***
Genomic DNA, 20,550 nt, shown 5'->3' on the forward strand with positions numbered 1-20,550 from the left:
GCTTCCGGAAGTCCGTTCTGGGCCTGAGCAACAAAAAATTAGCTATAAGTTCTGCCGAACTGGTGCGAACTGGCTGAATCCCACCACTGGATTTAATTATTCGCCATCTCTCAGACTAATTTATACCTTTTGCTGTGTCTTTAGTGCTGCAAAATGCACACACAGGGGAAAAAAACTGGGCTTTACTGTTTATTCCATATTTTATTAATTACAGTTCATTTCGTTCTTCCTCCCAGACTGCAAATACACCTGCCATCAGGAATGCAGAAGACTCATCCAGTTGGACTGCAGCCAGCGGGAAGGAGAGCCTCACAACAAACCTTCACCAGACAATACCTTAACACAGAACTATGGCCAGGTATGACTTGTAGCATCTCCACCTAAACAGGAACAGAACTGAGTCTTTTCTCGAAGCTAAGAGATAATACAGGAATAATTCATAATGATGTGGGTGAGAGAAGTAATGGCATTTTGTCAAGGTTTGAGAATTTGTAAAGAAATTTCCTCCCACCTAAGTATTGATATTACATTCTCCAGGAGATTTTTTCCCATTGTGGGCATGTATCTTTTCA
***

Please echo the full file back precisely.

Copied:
Genomic DNA, 20,550 nt, shown 5'->3' on the forward strand with positions numbered 1-20,550 from the left:
GCTTCCGGAAGTCCGTTCTGGGCCTGAGCAACAAAAAATTAGCTATAAGTTCTGCCGAACTGGTGCGAACTGGCTGAATCCCACCACTGGATTTAATTATTCGCCATCTCTCAGACTAATTTATACCTTTTGCTGTGTCTTTAGTGCTGCAAAATGCACACACAGGGGAAAAAAACTGGGCTTTACTGTTTATTCCATATTTTATTAATTACAGTTCATTTCGTTCTTCCTCCCAGACTGCAAATACACCTGCCATCAGGAATGCAGAAGACTCATCCAGTTGGACTGCAGCCAGCGGGAAGGAGAGCCTCACAACAAACCTTCACCAGACAATACCTTAACACAGAACTATGGCCAGGTATGACTTGTAGCATCTCCACCTAAACAGGAACAGAACTGAGTCTTTTCTCGAAGCTAAGAGATAATACAGGAATAATTCATAATGATGTGGGTGAGAGAAGTAATGGCATTTTGTCAAGGTTTGAGAATTTGTAAAGAAATTTCCTCCCACCTAAGTATTGATATTACATTCTCCAGGAGATTTTTTCCCATTGTGGGCATGTATCTTTTCA